Tuesday, May 30, 2006

Profiting From Market Fear

I'm writing this prior to the market close, so it may not precisely match conditions at the close. Nonetheless, I think the underlying concept may have utility.

Basically, I decided to stay short the market through the day as long as two conditions held: 1) emerging markets (EEM) were underperforming the U.S. market (SPY); and 2) VIX continued to make higher highs through the day. My reasoning was that, as long as the market was trading on fear--avoiding volatility and risk--we were likely to see a flight from equities overall.

Do fearful markets have a short-term bearish bias? I went back to March, 2003 (N = 815 trading days) and found 76 occasions in which SPY was down between 1.0-1.5%. Two days later, SPY was up by an average .26% (39 up, 37 down).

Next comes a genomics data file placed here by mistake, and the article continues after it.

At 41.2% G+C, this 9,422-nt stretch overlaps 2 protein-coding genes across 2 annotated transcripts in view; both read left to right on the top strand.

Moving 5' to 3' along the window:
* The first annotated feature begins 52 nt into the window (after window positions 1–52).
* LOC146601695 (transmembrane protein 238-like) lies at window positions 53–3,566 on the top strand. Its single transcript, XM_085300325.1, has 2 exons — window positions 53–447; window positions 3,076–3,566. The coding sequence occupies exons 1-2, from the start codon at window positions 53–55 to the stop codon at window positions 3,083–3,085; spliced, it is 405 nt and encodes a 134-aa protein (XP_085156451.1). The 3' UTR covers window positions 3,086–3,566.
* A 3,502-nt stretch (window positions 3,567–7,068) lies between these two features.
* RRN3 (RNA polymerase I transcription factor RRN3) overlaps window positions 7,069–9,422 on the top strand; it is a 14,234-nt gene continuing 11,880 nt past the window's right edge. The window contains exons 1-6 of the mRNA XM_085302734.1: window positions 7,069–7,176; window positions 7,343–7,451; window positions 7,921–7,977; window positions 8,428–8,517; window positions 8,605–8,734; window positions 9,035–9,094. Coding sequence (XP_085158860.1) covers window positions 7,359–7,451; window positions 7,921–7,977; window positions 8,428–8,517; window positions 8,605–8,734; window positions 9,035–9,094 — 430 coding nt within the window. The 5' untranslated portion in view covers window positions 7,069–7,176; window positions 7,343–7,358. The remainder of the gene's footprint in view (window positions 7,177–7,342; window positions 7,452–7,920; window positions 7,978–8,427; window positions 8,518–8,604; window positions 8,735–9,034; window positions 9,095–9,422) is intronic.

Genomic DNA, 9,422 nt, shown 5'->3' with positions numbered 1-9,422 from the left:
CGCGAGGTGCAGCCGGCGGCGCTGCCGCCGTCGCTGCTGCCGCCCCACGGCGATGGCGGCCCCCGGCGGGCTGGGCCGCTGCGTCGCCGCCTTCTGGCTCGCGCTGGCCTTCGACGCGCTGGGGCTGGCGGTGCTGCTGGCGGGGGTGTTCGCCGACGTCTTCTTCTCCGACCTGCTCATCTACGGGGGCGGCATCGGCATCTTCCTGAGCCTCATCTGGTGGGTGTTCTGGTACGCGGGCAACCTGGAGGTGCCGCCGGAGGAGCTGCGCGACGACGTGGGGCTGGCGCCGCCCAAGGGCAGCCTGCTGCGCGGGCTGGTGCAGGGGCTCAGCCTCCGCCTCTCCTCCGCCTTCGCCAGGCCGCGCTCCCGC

When we split this sample in half, however, based on VIX changes, a pattern becomes clear. When VIX rises strongly during the SPY decline (as has happened today), the next two days in SPY average a subnormal gain of .01% (15 up, 23 down). When VIX only rises modestly--or falls--during a decline in SPY, the next two days in SPY average a gain of .52% (24 up, 14 down).

It appears that the bearishness which leads to an extreme bidding up of options premiums during a decline tends to carry over in the short run, producing subnormal returns. When the market declines by an equivalent amount but options players do not bid up premiums aggressively, we're much more likely to get a reversal.

The willingness of market participants to take on risk may be an important variable in determining the likelihood of continuation of market moves.